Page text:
- Mike
 

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I know its alittle challenging in the praries, but try and find a steep hill and floor it up that. That would always get it going when my cars were overheating. Bypassing the valve first is the best thing to do. That way you save your money if thats not it, and its more conclusive too because most of the used valves in wrecking yards seem to have the depoists too.
 

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Discussion Starter #11
I know its alittle challenging in the praries, but try and find a steep hill and floor it up that. That would always get it going when my cars were overheating.
Well, I managed to get it to overheat, even with the cooler weather. I just drove it really hard for 20 minutes and sure enough the guage went above center (and I tested the fan clutch again - total failure). The odd thing is my digital guage always goes from dead center (normal temp) to +2 above center - never +1. Kinda weird that it would jump a notch on the digital scale. It does this when it overheats and when it cools down it jumps back down 2 notches.

Anyway, today I was working on the engine and I noticed something interesting. I started the car up in the morning and after the engine warmed up I noticed some white smoke comming up between the power steering pump and the exhaust cam. At the time I assumed that I have a crack in my exhaust manifold somewhere, but now that I think of it, it's quite possible that there's a coolant leak in the area. Possibly the lower rad hose where it connects with the engine (although upon inspection it seems fine) or the water pump itself. What may have happened is that as the car cooled off over night some coolant leaked out. When I started it up the leaked coolant started to steam, which would explain that "white smoke" I saw. However, the leak must be pretty tiny as I can't see any steam (or smoke) rising after driving the car around. Anyway, I'll start the car up again tomorrow morning and watch for steam to rise from the same spot. If I see steam rising again that could explain my overheating problems!

And btw, I cleaned the heater core valve with sand paper, so the copper is nice and shinny. If it leaks I'll know about it right away, and so far it's still pretty clean, even after I overheated the engine.

Oh, and to exclude the possibility of a BHG, I checked my plugs for residue and found nothing but some carbon buildup. My tail pipe has only black residue and I don't see white smoke once it's warmed up. My coolant is oil free and my oil is black. I may be running rich or my timing could be off (it idle's a bit on the rough side), and that too could cause over heating, but could it be this bad?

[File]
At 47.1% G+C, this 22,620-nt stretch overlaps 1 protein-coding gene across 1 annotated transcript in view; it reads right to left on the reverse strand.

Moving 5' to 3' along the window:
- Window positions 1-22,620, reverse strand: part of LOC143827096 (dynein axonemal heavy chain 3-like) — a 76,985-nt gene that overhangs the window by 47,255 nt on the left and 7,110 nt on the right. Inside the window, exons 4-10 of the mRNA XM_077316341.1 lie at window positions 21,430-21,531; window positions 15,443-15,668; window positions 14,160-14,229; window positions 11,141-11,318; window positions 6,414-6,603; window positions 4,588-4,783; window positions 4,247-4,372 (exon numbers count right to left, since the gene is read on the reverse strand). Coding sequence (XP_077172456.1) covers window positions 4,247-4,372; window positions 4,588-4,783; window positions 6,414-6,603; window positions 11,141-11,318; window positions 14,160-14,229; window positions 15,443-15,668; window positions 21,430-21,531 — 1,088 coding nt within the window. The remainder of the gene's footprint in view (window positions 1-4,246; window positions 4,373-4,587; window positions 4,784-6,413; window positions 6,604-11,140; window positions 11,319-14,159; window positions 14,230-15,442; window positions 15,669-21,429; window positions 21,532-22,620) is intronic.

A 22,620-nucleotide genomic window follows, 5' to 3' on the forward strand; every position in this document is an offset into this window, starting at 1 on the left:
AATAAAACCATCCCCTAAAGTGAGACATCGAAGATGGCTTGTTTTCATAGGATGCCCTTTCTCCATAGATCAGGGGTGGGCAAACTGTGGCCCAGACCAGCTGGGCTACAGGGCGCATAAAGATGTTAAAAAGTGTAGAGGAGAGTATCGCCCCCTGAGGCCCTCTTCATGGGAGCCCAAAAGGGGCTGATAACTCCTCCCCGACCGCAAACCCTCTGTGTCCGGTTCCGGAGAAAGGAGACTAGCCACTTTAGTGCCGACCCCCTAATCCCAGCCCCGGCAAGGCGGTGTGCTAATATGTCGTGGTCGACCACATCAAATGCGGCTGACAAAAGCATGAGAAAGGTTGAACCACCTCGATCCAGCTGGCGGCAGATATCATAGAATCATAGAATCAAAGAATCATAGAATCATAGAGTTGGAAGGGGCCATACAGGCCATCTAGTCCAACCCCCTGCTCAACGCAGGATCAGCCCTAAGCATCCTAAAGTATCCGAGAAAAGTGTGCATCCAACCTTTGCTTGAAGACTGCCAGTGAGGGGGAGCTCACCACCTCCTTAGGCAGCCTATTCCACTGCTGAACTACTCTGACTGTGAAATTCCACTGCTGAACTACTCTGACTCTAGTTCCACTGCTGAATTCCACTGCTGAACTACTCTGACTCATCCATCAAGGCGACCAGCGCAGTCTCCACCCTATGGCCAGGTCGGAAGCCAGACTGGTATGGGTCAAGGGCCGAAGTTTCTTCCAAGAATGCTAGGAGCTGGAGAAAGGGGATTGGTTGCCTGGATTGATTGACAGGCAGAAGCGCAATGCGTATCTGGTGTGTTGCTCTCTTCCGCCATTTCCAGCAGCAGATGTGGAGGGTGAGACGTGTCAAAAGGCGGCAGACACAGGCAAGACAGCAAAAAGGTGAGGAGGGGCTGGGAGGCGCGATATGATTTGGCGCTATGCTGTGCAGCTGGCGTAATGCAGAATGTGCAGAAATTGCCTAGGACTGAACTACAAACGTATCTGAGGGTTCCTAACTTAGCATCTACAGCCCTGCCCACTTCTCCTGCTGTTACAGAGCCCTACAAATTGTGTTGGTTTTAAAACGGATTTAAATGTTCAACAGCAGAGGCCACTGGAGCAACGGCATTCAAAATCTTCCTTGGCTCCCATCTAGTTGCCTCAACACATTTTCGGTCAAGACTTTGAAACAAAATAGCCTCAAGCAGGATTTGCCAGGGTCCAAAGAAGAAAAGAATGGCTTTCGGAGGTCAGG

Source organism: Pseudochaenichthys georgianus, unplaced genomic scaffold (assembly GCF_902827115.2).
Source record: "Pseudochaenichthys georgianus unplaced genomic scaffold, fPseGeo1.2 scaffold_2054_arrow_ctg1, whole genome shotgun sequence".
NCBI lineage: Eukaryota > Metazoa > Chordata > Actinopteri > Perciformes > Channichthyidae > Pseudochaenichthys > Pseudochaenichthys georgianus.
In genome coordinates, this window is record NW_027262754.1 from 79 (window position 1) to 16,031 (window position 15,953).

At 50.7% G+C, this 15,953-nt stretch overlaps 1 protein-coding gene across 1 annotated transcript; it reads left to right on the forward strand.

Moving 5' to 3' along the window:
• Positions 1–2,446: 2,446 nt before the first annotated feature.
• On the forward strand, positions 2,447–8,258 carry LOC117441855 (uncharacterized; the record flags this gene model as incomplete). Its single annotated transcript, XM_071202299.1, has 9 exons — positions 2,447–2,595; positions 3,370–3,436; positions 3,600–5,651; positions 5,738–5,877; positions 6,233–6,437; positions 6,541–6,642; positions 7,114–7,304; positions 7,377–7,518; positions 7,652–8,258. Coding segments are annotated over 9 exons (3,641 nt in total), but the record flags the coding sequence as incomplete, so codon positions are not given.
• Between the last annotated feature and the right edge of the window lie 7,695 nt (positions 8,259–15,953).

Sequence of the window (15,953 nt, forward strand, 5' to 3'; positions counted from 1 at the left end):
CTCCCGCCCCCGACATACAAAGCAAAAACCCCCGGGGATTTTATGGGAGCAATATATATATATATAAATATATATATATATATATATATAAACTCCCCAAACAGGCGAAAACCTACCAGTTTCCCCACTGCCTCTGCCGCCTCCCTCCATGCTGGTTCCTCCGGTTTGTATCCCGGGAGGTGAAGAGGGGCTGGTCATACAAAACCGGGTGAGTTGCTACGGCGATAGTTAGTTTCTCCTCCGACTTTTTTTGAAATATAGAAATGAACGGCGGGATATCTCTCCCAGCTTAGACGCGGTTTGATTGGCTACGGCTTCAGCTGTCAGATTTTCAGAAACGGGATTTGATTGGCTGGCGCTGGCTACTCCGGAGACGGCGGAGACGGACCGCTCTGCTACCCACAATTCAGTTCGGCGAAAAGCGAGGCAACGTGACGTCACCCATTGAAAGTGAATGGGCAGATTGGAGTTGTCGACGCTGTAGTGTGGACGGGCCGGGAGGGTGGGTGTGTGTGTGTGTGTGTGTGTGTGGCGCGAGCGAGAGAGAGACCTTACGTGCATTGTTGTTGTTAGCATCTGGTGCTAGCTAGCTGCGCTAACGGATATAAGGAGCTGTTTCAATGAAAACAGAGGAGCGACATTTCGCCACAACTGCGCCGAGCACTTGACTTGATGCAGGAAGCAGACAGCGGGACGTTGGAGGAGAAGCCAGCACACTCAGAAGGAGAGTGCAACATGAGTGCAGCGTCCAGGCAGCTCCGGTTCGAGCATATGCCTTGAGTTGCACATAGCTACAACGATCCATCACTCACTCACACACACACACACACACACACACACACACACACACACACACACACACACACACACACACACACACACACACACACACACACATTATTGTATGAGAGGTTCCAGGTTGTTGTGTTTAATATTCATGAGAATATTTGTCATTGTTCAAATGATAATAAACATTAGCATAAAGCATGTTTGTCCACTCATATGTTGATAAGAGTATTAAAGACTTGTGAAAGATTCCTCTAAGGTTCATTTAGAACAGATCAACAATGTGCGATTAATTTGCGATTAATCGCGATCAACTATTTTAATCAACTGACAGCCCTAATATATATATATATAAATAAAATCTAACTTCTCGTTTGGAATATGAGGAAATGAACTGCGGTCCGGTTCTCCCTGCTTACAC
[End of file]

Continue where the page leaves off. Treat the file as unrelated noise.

- Mike
 

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If you want to keep your temp low you can split the fan clutch housing. There should be some bolt and if you take them out it will come of. Then you can either use old piston ring or similar washer or something and put it back together. It will rev with the engine and it gives a loud fan sound. Sounds like a plane. We did it to most of the mark2,chasers and stuff. It really keeps the engine cool in those tropic countries.

Just a thought. It takes alittle bit of engine power though.
 

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a little? It makes your car sound like a bloody hovercraft and sucks the life out of it! I would seriously not recomend that, I tried it myself once and immeditaly took it off after I started it up a bit and reved it. Can't be good for gas milage, power, water pump bearing life etc etc. Might be ok for a v8 with a 5000rpm redline but not on modern dohc engine.
 

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Discussion Starter #14
Hey, this got me thinking... is there a way to refurb the fan clutch? All it would need is to replenish the fluid inside and perhaps change a gasket, no? Are there refurb kits for these?

- Mike
 

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When mine locked up it was bad. At 5000rpm, it was in fact a bloody hovercraft. As for sucking the life out of it, that does it no justice. You can not accelerate. Period. Dont do this.
 

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Actually, if your tranny, diff or axels ever break and you need to continue driving your car, a good trick is to bind your clutch fan so it will be fully engaged 100 percent of the time. Then put it into neutral and rev it to over 5000rpm. That little fan will actually provide enough suction to generate enough forward motion to get you home. Try and steer clear of debris, small animals and children, they may be sucked into your condensor :wink:



:lol: